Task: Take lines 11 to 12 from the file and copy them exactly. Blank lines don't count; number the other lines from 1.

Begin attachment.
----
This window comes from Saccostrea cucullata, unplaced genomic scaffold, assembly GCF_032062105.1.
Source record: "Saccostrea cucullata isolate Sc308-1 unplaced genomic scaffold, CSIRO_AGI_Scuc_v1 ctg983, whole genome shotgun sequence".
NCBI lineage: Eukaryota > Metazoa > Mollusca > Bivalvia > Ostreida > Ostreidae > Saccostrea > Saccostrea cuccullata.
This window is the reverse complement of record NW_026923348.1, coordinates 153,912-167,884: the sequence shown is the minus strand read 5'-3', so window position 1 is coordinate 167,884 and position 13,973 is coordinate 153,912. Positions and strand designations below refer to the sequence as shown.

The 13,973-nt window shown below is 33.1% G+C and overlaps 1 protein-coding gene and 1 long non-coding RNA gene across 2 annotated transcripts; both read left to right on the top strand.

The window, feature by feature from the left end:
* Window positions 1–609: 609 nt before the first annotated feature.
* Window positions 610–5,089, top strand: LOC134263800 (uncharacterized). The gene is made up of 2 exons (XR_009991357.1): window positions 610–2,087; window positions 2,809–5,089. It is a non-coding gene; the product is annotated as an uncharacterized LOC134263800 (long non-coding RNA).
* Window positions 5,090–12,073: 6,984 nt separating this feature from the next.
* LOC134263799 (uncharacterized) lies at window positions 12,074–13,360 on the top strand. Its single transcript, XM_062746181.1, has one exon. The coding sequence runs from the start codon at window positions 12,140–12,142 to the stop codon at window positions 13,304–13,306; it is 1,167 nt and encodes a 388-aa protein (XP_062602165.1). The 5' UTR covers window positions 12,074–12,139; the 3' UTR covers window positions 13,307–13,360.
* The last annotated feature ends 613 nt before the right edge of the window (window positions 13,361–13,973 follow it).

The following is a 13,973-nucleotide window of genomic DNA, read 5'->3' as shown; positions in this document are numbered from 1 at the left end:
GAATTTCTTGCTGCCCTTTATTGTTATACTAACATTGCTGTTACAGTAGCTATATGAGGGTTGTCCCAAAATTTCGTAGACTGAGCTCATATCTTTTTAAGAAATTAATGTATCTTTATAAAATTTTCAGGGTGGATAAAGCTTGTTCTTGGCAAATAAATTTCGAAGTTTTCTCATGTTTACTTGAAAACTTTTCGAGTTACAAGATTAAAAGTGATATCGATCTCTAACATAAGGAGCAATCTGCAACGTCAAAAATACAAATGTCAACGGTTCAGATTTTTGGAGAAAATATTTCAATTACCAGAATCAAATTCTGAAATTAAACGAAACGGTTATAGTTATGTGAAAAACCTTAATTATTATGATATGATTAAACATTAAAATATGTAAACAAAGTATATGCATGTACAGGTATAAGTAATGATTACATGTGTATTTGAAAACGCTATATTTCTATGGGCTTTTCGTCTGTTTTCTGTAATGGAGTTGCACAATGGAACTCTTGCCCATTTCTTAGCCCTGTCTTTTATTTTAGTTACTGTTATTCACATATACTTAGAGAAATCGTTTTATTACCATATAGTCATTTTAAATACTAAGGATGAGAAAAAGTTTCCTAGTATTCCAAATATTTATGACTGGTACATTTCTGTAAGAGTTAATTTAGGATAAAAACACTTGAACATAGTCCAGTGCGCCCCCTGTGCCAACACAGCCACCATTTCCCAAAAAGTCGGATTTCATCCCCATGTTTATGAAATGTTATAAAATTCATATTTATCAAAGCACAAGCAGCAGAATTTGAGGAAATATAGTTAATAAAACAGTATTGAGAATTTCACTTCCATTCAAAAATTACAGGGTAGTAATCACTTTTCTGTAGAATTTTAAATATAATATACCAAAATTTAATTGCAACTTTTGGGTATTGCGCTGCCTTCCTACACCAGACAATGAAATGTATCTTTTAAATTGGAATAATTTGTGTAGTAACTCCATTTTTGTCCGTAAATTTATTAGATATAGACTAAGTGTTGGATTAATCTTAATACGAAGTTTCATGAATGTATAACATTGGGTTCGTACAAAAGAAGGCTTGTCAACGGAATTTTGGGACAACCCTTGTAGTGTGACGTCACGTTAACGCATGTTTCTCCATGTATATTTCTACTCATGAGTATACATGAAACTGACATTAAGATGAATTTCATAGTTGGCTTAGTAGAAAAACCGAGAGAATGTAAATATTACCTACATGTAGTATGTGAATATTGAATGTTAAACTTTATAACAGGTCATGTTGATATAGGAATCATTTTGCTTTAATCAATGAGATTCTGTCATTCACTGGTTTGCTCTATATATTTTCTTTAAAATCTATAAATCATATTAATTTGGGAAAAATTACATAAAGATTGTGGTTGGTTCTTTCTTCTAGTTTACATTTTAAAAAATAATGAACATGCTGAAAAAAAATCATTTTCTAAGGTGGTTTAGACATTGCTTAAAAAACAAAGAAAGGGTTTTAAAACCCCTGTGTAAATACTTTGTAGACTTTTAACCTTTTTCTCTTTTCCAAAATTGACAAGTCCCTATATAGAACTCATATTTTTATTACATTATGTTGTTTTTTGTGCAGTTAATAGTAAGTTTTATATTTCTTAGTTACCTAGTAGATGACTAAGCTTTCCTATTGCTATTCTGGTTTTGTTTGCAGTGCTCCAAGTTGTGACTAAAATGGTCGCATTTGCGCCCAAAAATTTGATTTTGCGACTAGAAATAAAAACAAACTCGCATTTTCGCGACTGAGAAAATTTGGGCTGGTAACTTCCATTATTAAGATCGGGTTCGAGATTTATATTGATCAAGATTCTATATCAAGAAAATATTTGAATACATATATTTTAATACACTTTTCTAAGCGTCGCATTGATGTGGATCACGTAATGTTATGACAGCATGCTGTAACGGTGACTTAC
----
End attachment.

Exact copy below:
* The last annotated feature ends 613 nt before the right edge of the window (window positions 13,361–13,973 follow it).

The following is a 13,973-nucleotide window of genomic DNA, read 5'->3' as shown; positions in this document are numbered from 1 at the left end: